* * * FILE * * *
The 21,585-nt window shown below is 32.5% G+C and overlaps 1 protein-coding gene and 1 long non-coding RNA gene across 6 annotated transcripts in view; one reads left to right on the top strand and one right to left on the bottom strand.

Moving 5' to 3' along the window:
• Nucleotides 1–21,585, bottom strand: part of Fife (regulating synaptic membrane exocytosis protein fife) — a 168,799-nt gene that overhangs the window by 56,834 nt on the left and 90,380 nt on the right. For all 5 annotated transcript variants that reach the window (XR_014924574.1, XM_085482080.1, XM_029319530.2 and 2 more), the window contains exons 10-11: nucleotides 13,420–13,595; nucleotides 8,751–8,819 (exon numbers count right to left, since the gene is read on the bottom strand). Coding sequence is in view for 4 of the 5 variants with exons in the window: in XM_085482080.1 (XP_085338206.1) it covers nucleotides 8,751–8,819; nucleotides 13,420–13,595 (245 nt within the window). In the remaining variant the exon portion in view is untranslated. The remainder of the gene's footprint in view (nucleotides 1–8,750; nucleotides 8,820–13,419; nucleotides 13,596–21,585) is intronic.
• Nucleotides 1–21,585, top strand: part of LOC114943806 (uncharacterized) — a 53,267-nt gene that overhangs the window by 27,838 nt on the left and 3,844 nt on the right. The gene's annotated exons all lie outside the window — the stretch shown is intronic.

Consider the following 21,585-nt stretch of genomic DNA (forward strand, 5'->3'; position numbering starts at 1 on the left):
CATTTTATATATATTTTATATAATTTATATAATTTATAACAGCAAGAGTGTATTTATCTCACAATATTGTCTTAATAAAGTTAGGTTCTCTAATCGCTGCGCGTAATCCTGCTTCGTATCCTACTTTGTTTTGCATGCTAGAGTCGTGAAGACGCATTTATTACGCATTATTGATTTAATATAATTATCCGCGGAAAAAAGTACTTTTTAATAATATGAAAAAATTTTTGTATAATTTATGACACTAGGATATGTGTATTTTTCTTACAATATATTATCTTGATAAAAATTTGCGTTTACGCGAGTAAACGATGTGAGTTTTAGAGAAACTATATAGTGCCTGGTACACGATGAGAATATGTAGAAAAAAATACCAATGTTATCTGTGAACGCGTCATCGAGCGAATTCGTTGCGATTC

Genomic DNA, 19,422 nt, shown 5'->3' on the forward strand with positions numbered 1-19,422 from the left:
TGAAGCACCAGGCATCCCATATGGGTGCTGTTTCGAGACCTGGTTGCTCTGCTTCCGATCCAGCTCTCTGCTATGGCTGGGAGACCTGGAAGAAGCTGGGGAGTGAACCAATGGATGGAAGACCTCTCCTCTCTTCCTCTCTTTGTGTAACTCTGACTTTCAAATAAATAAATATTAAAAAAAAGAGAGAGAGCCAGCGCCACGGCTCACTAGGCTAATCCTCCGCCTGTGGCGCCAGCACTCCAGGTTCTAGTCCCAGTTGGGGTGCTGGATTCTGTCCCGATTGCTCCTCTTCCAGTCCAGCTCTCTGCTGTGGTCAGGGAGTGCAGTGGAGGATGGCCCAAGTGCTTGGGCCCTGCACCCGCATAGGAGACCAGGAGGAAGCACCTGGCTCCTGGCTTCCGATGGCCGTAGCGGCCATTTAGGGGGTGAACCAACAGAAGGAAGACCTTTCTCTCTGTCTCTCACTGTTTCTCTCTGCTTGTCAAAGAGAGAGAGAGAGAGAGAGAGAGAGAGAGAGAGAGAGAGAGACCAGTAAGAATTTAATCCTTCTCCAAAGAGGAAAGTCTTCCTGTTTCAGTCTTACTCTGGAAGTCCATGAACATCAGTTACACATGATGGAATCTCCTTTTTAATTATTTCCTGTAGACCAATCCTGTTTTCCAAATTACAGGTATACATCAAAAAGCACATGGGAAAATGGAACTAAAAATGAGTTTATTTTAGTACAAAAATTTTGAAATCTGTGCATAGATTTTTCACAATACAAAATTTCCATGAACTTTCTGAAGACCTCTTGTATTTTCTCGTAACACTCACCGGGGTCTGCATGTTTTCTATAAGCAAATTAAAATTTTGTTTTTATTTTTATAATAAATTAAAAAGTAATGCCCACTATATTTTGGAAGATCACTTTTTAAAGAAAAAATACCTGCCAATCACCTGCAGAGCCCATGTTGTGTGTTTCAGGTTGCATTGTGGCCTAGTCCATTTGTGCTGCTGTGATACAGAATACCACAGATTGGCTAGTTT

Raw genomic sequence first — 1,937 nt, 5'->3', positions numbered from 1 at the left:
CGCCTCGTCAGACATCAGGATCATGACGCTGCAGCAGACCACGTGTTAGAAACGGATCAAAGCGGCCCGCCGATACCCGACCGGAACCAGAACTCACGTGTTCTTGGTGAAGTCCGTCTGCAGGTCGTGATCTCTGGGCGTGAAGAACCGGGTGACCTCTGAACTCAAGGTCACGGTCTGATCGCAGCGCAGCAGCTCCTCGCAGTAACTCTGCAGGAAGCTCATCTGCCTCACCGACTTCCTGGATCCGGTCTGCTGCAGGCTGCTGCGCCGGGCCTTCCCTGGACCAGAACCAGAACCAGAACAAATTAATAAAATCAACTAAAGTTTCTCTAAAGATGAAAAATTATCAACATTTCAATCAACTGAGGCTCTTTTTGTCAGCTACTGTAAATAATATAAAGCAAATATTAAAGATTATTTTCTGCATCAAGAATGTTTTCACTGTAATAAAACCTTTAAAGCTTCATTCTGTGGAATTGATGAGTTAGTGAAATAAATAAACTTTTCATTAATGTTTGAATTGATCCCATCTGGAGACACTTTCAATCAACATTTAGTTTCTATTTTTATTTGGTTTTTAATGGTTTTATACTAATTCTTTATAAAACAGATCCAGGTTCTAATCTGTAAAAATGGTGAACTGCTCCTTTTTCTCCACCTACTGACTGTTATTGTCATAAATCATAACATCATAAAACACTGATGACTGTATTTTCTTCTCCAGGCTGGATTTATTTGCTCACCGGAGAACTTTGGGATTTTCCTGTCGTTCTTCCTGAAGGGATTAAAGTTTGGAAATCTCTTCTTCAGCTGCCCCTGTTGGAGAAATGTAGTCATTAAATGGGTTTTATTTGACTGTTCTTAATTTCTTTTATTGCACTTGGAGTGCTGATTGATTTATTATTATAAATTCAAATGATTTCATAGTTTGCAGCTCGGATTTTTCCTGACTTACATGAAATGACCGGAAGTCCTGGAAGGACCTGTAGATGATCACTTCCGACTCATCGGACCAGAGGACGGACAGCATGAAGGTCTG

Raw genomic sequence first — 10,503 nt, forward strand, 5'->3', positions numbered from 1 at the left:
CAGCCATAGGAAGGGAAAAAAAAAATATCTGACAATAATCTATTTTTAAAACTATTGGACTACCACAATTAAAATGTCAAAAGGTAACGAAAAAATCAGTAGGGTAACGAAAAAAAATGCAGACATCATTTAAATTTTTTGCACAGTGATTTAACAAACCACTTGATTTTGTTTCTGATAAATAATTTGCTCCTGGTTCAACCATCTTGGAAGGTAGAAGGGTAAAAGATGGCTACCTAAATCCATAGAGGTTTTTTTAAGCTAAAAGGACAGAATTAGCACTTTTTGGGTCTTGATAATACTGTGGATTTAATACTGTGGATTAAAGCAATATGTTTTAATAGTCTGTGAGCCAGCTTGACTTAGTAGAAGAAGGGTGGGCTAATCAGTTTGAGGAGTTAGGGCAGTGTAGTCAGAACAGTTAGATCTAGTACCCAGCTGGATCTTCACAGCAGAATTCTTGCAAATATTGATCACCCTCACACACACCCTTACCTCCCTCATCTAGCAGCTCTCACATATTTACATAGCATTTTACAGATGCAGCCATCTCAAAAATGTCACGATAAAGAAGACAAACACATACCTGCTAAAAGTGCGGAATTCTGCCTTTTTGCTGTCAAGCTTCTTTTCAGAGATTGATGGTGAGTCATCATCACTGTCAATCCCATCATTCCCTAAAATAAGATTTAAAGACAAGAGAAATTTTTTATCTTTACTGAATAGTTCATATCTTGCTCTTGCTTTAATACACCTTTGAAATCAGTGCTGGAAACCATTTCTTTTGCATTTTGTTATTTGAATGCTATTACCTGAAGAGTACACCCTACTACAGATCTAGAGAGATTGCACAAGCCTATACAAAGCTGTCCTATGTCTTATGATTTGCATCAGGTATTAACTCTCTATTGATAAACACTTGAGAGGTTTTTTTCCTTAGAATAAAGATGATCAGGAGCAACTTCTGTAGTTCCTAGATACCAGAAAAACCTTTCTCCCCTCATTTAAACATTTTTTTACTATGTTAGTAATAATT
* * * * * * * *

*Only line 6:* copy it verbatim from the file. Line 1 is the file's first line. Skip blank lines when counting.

CATTTTATATATATTTTATATAATTTATATAATTTATAACAGCAAGAGTGTATTTATCTCACAATATTGTCTTAATAAAGTTAGGTTCTCTAATCGCTGCGCGTAATCCTGCTTCGTATCCTACTTTGTTTTGCATGCTAGAGTCGTGAAGACGCATTTATTACGCATTATTGATTTAATATAATTATCCGCGGAAAAAAGTACTTTTTAATAATATGAAAAAATTTTTGTATAATTTATGACACTAGGATATGTGTATTTTTCTTACAATATATTATCTTGATAAAAATTTGCGTTTACGCGAGTAAACGATGTGAGTTTTAGAGAAACTATATAGTGCCTGGTACACGATGAGAATATGTAGAAAAAAATACCAATGTTATCTGTGAACGCGTCATCGAGCGAATTCGTTGCGATTC